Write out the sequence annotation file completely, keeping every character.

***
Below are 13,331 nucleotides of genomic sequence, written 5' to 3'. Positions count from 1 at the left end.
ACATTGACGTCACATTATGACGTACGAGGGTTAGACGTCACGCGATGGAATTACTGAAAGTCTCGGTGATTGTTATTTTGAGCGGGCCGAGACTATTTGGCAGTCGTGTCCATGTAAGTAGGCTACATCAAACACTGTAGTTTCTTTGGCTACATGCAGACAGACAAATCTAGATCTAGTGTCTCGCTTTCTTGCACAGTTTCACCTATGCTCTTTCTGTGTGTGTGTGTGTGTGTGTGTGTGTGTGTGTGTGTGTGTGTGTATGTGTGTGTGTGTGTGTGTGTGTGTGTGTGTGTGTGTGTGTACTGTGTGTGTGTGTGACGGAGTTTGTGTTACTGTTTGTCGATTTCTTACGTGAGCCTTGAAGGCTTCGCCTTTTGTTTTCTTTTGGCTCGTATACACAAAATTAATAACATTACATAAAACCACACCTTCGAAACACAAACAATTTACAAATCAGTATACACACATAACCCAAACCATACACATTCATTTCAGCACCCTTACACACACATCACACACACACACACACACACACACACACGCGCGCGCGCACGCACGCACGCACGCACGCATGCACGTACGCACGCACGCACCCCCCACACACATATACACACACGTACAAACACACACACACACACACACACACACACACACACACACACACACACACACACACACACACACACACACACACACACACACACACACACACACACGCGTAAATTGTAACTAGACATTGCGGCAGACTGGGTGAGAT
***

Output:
Below are 13,331 nucleotides of genomic sequence, written 5' to 3'. Positions count from 1 at the left end.
ACATTGACGTCACATTATGACGTACGAGGGTTAGACGTCACGCGATGGAATTACTGAAAGTCTCGGTGATTGTTATTTTGAGCGGGCCGAGACTATTTGGCAGTCGTGTCCATGTAAGTAGGCTACATCAAACACTGTAGTTTCTTTGGCTACATGCAGACAGACAAATCTAGATCTAGTGTCTCGCTTTCTTGCACAGTTTCACCTATGCTCTTTCTGTGTGTGTGTGTGTGTGTGTGTGTGTGTGTGTGTGTGTGTGTGTATGTGTGTGTGTGTGTGTGTGTGTGTGTGTGTGTGTGTGTGTACTGTGTGTGTGTGTGACGGAGTTTGTGTTACTGTTTGTCGATTTCTTACGTGAGCCTTGAAGGCTTCGCCTTTTGTTTTCTTTTGGCTCGTATACACAAAATTAATAACATTACATAAAACCACACCTTCGAAACACAAACAATTTACAAATCAGTATACACACATAACCCAAACCATACACATTCATTTCAGCACCCTTACACACACATCACACACACACACACACACACACACACACGCGCGCGCGCACGCACGCACGCACGCACGCATGCACGTACGCACGCACGCACCCCCCACACACATATACACACACGTACAAACACACACACACACACACACACACACACACACACACACACACACACACACACACACACACACACACACACACACACACACACACACACACACACGCGTAAATTGTAACTAGACATTGCGGCAGACTGGGTGAGAT